Children’s Eyecare

Looking after your children’s eyes

Children’s eye care is an important part of our business, and one we take very seriously. Many parents ask us what problems they can expect with their children’s vision and what signs they should be aware of. We have set out below the main refractive errors. These are seen in almost 20% of children.

Myopia or nearsightedness means that the child can see objects close to them, but not far away. It is the most common error but is usually not present at birth, developing when the child gets older. Signs to look out for include headaches, nausea after reading, writing with the head very close to the book or holding the book very close when reading.

Hyperopia or farsightedness is the opposite of myopia in that the child can see things far away, but has no problems with closer objects. They may show a lack of interest in school, have difficulty reading and may rub their eyes or squint.

Astigmatism is caused by the curvature of the cornea being greater in one axis than the other. This results in decreased vision. Signs for this problem include difficulty in reading and fatigue, as well as headaches and eyestrain.

Amblyopia or lazy eye is a condition where, for various reasons, there is decreased vision in one eye. It is preventable providing the underlying cause is treated before the age of 6.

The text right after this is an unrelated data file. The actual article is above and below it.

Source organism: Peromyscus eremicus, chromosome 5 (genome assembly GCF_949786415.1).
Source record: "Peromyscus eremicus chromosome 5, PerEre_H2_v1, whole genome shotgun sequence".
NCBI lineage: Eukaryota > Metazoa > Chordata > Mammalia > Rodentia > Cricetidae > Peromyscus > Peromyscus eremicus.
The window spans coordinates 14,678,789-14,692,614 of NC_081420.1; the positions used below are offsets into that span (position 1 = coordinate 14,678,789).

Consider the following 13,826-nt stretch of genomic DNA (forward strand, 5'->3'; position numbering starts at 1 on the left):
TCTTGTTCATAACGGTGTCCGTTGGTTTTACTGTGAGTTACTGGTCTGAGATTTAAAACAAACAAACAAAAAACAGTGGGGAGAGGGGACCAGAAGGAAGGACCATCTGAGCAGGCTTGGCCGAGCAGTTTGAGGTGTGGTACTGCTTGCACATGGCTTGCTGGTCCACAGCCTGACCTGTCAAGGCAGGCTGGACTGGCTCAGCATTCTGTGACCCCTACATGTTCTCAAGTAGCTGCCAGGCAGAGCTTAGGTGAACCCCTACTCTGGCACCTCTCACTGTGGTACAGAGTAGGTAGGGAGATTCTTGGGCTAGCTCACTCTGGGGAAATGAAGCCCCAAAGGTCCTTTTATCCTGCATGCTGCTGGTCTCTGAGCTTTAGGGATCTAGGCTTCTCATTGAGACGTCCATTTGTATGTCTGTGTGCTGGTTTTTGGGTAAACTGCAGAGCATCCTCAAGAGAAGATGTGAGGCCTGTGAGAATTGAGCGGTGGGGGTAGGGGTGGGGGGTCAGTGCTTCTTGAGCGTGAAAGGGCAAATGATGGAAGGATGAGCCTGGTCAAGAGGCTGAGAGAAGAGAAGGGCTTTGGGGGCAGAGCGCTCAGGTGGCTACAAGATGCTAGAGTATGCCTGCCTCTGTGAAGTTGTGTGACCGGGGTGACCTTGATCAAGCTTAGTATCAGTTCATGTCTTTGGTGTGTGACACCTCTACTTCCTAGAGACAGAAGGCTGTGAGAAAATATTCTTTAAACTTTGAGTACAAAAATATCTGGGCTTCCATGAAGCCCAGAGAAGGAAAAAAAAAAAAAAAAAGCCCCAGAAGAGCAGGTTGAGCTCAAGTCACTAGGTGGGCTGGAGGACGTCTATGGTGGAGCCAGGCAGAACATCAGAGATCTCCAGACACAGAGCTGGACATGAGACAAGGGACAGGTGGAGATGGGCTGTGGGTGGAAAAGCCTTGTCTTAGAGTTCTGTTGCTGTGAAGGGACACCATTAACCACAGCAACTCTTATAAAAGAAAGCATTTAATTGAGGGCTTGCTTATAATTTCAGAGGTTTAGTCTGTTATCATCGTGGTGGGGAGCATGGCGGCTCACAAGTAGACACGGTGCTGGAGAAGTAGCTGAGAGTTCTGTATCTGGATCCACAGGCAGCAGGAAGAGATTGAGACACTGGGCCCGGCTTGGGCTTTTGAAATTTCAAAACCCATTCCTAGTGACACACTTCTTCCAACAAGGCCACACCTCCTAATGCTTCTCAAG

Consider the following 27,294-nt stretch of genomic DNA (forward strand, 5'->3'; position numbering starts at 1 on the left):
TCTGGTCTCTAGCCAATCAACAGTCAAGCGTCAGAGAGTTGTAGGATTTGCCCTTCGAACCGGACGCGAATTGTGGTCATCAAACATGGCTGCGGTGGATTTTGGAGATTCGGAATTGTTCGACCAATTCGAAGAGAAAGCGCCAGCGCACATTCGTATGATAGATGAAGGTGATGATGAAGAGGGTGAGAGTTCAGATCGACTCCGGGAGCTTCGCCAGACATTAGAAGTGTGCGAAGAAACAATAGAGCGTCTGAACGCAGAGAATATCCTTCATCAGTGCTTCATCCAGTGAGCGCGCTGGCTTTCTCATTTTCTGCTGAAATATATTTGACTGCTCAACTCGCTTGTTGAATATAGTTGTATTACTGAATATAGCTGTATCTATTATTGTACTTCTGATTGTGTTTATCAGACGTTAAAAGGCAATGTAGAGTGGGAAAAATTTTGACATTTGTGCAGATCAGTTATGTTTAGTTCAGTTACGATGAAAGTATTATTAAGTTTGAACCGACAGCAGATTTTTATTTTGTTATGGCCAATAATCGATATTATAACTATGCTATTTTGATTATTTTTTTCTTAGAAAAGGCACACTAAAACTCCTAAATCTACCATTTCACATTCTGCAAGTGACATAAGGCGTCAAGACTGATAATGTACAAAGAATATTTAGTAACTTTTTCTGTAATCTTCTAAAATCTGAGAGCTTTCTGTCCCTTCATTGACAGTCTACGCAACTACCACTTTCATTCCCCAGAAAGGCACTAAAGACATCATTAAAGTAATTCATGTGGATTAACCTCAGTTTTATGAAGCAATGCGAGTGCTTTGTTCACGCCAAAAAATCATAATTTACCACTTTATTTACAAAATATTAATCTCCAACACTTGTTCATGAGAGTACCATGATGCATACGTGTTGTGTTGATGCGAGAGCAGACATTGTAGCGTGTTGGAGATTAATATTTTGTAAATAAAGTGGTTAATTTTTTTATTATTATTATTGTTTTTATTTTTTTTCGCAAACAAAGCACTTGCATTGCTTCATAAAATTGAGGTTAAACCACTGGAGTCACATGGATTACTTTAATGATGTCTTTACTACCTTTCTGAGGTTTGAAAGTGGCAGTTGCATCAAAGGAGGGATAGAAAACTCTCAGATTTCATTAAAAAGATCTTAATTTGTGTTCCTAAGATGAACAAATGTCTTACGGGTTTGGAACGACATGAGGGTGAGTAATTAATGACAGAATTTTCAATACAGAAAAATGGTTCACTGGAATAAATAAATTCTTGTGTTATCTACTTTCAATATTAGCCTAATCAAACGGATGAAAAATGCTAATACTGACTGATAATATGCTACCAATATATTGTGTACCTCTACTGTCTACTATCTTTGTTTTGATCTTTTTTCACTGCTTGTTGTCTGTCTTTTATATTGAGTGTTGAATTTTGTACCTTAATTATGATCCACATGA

Strabismus or crossed eyes is caused by the misalignment of the eyes. They may turn inward, outward, up or down, and this may occur in one or both eyes. Under 6 months of age this may be normal, but should still be checked. Signs to look out for include, an inability to judge distance, squinting, dizziness, closing one eye or observing the eyes moving inward or out.

Children’s vision should be checked on a regular basis, throughout childhood. The eye examination is free under the NHS for children up to 16 or up to 19 for those in full time education.

Should corrective spectacles be required, EyeCare Opticians have a range of completely free frames and lenses under the NHS voucher scheme. We also have Action Man, Barbie and similar ranges available for a small extra payment.

Sports – protecting your child’s vision

If your child needs spectacles, some sports or activities may need more protection for the eyes.

Contact sports, such as rugby or football, need frames that will not easily distort or break, and lenses that are shatterproof (the standard plastic lens can still break if the impact is hard). Swimmers will need goggles so that they are able to see clearly while in the water.

We have a range of goggles and protective eyewear and can offer advice and help to make sure that the correct amount of protection is applied.